Howard Marks put it nicely when he said that, rather than worrying about share price volatility, ‘The possibility of permanent loss is the risk I worry about… and every practical investor I know worries about.’ So it might be obvious that you need to consider debt, when you think about how risky any given stock is, because too much debt can sink a company. Importantly, CONSOL Energy Inc. (NYSE:CEIX) does carry debt. But the real question is whether this debt is making the company risky.
When Is Debt A Problem?
Debt and other liabilities become risky for a business when it cannot easily fulfill those obligations, either with free cash flow or by raising capital at an attractive price. Ultimately, if the company can’t fulfill its legal obligations to repay debt, shareholders could walk away with nothing. However, a more frequent (but still costly) occurrence is where a company must issue shares at bargain-basement prices, permanently diluting shareholders, just to shore up its balance sheet. Of course, the upside of debt is that it often represents cheap capital, especially when it replaces dilution in a company with the ability to reinvest at high rates of return. The first step when considering a company’s debt levels is to consider its cash and debt together.
How Much Debt Does CONSOL Energy Carry?
As you can see below, CONSOL Energy had US$579.3m of debt at March 2021, down from US$648.6m a year prior. On the flip side, it has US$91.2m in cash leading to net debt of about US$488.2m.
How Healthy Is CONSOL Energy’s Balance Sheet?
Zooming in on the latest balance sheet data, we can see that CONSOL Energy had liabilities of US$371.2m due within 12 months and liabilities of US$1.57b due beyond that. On the other hand, it had cash of US$91.2m and US$166.2m worth of receivables due within a year. So its liabilities outweigh the sum of its cash and (near-term) receivables by US$1.68b.
This deficit casts a shadow over the US$576.5m company, like a colossus towering over mere mortals. So we’d watch its balance sheet closely, without a doubt. At the end of the day, CONSOL Energy would probably need a major re-capitalization if its creditors were to demand repayment. There’s no doubt that we learn most about debt from the balance sheet. But ultimately the future profitability of the business will decide if CONSOL Energy can strengthen its balance sheet over time.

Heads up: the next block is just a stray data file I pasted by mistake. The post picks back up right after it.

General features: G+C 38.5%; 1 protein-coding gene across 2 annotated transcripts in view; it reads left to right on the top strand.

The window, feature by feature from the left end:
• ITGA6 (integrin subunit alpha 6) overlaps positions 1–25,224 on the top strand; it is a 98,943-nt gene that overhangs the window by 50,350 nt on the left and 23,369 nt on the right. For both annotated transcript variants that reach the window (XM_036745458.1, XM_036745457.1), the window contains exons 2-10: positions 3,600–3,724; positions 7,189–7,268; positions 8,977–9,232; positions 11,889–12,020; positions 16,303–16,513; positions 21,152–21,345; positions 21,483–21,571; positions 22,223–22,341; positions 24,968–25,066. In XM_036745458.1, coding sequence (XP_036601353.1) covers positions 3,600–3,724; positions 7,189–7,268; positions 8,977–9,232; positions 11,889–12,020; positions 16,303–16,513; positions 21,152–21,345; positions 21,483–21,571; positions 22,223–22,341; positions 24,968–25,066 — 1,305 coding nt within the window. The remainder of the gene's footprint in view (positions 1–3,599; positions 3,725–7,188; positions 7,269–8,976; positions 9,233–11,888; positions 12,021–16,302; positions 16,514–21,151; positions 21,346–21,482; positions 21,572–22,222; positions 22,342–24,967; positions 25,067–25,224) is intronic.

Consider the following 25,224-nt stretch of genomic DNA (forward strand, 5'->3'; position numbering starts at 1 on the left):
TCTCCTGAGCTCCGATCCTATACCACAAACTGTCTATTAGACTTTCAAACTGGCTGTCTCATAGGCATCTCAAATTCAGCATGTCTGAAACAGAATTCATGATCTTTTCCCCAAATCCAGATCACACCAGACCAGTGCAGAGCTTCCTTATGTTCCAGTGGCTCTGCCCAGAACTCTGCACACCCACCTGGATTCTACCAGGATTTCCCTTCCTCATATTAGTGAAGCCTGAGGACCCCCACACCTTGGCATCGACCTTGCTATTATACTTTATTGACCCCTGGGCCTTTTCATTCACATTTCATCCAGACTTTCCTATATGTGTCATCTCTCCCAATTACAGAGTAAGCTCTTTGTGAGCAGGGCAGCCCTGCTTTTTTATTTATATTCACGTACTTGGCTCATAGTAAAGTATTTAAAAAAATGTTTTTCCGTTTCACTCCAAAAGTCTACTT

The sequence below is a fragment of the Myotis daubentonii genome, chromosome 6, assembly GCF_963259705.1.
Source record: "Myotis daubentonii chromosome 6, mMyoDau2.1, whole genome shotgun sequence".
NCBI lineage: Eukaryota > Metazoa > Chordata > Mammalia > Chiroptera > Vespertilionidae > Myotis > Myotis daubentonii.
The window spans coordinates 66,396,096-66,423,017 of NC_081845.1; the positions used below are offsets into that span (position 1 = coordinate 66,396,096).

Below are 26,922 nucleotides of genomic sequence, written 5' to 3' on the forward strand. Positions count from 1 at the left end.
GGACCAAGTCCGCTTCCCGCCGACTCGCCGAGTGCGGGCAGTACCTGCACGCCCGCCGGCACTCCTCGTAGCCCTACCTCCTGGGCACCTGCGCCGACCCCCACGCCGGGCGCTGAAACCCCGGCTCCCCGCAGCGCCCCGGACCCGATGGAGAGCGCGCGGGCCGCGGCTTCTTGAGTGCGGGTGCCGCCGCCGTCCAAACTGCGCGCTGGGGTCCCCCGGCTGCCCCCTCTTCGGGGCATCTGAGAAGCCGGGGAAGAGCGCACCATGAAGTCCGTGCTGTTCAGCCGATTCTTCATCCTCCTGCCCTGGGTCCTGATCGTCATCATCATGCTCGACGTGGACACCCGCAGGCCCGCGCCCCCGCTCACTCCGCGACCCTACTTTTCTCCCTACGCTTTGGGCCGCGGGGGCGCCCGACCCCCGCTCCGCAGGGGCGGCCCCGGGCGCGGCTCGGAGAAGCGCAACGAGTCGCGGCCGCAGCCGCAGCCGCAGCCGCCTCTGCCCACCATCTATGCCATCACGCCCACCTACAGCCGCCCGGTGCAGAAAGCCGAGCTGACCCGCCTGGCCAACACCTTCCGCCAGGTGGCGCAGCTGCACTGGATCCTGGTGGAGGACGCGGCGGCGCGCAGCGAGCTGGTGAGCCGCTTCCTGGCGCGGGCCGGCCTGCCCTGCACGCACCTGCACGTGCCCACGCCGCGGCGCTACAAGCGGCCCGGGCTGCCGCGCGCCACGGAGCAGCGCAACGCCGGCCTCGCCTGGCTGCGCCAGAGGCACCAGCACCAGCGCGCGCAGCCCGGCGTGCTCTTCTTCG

Over 12 months, CONSOL Energy made a loss at the EBIT level, and saw its revenue drop to US$944m, which is a fall of 29%. To be frank that doesn’t bode well.
Not only did CONSOL Energy’s revenue slip over the last twelve months, but it also produced negative earnings before interest and tax (EBIT). To be specific the EBIT loss came in at US$17m. Combining this information with the significant liabilities we already touched on makes us very hesitant about this stock, to say the least. That said, it is possible that the company will turn its fortunes around. However, we note that trailing twelve month EBIT is worse than the free cash flow of US$83m and the profit of US$14m. So one might argue that there’s still a chance it can get things on the right track. When analysing debt levels, the balance sheet is the obvious place to start. However, not all investment risk resides within the balance sheet – far from it.